A newer book, Eaarth: Making Life on a Tough New Planet, published in 2010, describes in detail the ways that climate change might irrevocably alter the face of our planet. The warnings first offered by McKibben in 1990 in The End of Nature are, in this vision of a possible future, realized here. Many of the changes described in this book we can already see happening around us, and while this foreboding look at the logical consequences of our industrial civilization may threaten our world view, McKibben argues passionately that we can change our destiny, if we are able to muster the will for dramatic and substantive fundamental changes.
The most up-to-date information on this and related issues can be found at 350.org, or at McKibben’s own website, billmckibben.com
Biblio’s Commitment to the Environment: Biblio.com is committed to keeping our world green and thriving. We were the first bookselling marketplace to offer carbon-offsetting on all orders shipped through our site. This program, Ecosend, is accomplished in partnership with Native Energy, whose projects include building sustainable communities. We also offset carbon emissions from internal operations, practice recycling, energy-efficiency, compost, paper reduction where possible, and encourage buying local to reduce the carbon footprint. Learn more about Biblio’s Social Responsibility.
Topics: Author Profile, Book Review, Fun | No Comments »
By biblio | May 9, 2012
No literary event would be complete without a marching band to open ceremonies the right way!
The hard-working BiblioWorks team (Matt & Co!) working in Bolivia recently coordinated Sucre’s first ever book fair with the help of a number of volunteers.
You can also read more from the point of view of one of the volunteers who was instrumental to pulling the project together and making it such a resounding success.
Topics: BiblioWorks, libraries | No Comments »
By brendan | February 21, 2011
BiblioWorks has opened its eighth community library in rural Bolivia. You can read more about it over at Biblio or read about the inauguration itself here.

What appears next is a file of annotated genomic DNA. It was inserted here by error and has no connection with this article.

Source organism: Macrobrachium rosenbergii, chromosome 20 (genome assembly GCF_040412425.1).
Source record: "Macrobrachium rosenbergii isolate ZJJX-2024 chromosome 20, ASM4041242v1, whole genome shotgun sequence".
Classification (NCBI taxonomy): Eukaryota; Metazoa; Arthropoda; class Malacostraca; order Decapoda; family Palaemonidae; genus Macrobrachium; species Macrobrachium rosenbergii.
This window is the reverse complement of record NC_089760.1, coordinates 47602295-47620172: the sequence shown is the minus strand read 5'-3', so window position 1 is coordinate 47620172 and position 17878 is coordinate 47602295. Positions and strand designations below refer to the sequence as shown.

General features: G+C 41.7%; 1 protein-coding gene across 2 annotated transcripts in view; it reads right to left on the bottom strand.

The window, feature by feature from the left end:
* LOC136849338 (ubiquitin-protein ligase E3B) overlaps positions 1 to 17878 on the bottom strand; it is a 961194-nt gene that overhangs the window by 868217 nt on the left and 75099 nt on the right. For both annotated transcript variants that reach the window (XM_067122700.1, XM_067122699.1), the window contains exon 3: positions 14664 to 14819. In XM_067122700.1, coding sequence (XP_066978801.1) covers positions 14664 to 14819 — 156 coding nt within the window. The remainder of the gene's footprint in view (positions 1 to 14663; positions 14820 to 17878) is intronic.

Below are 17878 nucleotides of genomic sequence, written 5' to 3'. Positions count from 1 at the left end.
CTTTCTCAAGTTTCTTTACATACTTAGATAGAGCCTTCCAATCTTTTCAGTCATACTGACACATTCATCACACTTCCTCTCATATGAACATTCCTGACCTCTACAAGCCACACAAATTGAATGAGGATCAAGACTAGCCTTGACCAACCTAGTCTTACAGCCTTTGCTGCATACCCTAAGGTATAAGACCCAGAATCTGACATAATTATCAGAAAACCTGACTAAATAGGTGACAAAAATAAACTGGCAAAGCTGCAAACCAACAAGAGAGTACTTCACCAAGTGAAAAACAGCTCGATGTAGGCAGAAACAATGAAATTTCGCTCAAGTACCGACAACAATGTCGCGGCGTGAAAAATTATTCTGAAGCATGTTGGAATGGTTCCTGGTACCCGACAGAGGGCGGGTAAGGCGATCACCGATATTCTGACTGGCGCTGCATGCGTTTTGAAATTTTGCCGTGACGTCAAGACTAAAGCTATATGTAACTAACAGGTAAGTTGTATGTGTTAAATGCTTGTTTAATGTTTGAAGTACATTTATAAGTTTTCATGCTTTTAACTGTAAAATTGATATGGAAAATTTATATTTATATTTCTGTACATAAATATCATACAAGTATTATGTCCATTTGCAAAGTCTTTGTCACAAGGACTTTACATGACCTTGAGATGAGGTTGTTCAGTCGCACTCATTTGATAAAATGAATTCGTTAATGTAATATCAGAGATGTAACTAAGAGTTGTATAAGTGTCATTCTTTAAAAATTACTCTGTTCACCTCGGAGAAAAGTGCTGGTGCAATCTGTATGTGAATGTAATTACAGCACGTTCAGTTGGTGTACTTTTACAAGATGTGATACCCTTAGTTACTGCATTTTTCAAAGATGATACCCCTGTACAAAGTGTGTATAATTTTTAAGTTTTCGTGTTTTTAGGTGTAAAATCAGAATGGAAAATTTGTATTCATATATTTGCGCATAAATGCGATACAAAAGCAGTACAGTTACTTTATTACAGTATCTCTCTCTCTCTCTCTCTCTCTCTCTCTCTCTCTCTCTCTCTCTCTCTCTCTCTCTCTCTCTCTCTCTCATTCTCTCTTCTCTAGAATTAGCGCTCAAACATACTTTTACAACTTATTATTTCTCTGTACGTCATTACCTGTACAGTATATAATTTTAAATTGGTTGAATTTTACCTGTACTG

This is Biblioworks’ first library in 2 years, so we’re excited to see Tomina up and running and benefiting the community! Way to go Matt and Maritza and all the folks who helped make this happen!
Topics: BiblioWorks, libraries | 5 Comments »
By Amber | June 29, 2010
When I’m not reading a book, odds are I’m reading a blog. Here’s some of my favorite book-related blogs and websites these days:
Letters with Character: Have you ever finished a book and found yourself angry at the main character, or bemused by a background character that you wanted to get to know more? If you have ever wished that you had a way to vent your spleen to the characters whose lives you have voyeuristically consumed, stand strong, my friend. You aren’t alone…so go ahead and write Frodo a warning about Gandalf’s intentions, or try to convince Belle Watling that all Rhett Butler needs is a tight corset and just go and see what other bibliophiles have to say about your favorite books.
52 Stories: Each week, a piping hot short story is delivered to this great site, as well as delivered directly to your email address should you choose to sign up. Currently showing is Neil Gaiman’s “The Truth is a Cave in the Black Mountains.” Harper Collins is behind this delightful service, which began last year. The theme for 2010 is “Discovery.”
BibliOdyssey: This blog is amazing – it is a regularly updated collection of high quality scans of book illustrations covering a wide spectrum of styles and topics. Offering a book with the same title, author PK described it as “eclectic and rare book illustrations derived from many digital repositories, accompanied by some background commentary…from astronomy to zoology and from Art Nouveau to the Renaissance.” I call it eye-candy for my daily news feed.
Don’t forget, Biblio has a Facebook! Click here to visit the page, “Like” us and keep in touch…
We also Twitter. Do you?
Topics: Fun, Reading | 3 Comments »
By Amber | June 9, 2010
Appalachian State University News reported today that the Rhinehart Rare Books and Special Collection Room at their Belk Library and Information Commons will be open to the general public Sunday, June 20 to celebrate it’s fifth anniversary celebration.
This special collection is not usually open to the public due to the delicate nature of rare books. The collection was donated by ASU past president and alumnus Bill Rhinehart and his wife Maureen of Melville, N.Y.